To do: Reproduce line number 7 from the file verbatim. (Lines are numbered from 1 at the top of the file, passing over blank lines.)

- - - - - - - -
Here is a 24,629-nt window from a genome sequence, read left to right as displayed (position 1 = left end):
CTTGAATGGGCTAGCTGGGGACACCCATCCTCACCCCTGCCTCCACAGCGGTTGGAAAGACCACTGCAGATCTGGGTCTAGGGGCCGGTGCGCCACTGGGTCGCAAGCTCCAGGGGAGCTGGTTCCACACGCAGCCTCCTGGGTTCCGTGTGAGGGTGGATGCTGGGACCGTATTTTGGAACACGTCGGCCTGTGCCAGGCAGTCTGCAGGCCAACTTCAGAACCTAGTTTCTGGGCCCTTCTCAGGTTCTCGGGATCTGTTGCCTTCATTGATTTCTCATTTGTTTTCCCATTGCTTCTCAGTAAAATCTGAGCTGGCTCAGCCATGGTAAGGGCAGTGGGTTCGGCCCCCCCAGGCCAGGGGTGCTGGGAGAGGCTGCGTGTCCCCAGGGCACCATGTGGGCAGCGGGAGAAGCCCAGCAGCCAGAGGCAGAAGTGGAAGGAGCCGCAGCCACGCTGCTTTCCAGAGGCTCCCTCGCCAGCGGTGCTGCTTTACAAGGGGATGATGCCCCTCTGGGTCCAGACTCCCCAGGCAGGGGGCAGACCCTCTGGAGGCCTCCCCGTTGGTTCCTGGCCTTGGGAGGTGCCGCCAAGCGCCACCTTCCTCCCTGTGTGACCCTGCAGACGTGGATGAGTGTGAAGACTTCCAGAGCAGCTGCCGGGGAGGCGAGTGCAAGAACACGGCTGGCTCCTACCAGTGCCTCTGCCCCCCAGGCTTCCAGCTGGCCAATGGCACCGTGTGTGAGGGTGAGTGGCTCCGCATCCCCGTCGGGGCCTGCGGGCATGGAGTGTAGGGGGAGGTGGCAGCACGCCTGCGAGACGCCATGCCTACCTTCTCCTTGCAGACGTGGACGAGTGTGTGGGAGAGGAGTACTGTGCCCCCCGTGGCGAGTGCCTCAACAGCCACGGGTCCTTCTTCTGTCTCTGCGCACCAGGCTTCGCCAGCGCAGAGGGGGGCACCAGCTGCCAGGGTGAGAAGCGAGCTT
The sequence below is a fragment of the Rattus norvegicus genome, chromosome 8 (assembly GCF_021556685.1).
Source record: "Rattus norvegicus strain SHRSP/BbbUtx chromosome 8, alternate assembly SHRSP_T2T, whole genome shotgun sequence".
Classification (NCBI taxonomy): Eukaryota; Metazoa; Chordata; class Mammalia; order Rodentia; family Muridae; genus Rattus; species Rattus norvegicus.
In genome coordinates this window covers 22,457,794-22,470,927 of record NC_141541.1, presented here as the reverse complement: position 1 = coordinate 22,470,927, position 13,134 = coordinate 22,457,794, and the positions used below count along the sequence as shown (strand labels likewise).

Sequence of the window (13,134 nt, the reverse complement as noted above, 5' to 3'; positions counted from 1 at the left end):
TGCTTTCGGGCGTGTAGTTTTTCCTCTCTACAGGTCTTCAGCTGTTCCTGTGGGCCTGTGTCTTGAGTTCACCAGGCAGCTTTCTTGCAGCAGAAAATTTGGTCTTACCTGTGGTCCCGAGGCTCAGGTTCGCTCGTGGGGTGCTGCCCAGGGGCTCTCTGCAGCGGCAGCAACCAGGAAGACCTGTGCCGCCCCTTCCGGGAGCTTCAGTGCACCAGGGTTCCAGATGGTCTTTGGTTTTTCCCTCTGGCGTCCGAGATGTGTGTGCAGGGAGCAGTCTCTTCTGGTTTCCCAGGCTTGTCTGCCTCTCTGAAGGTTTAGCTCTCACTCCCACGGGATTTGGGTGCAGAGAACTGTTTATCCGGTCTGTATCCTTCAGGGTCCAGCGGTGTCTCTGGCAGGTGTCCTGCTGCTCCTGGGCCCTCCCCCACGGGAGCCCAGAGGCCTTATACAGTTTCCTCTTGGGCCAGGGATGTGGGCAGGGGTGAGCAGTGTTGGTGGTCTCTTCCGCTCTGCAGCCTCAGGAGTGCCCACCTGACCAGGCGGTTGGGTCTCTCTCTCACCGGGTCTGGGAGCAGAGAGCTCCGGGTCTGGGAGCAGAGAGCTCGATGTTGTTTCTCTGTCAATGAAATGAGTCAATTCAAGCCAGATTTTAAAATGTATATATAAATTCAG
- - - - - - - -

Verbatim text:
Sequence of the window (13,134 nt, the reverse complement as noted above, 5' to 3'; positions counted from 1 at the left end):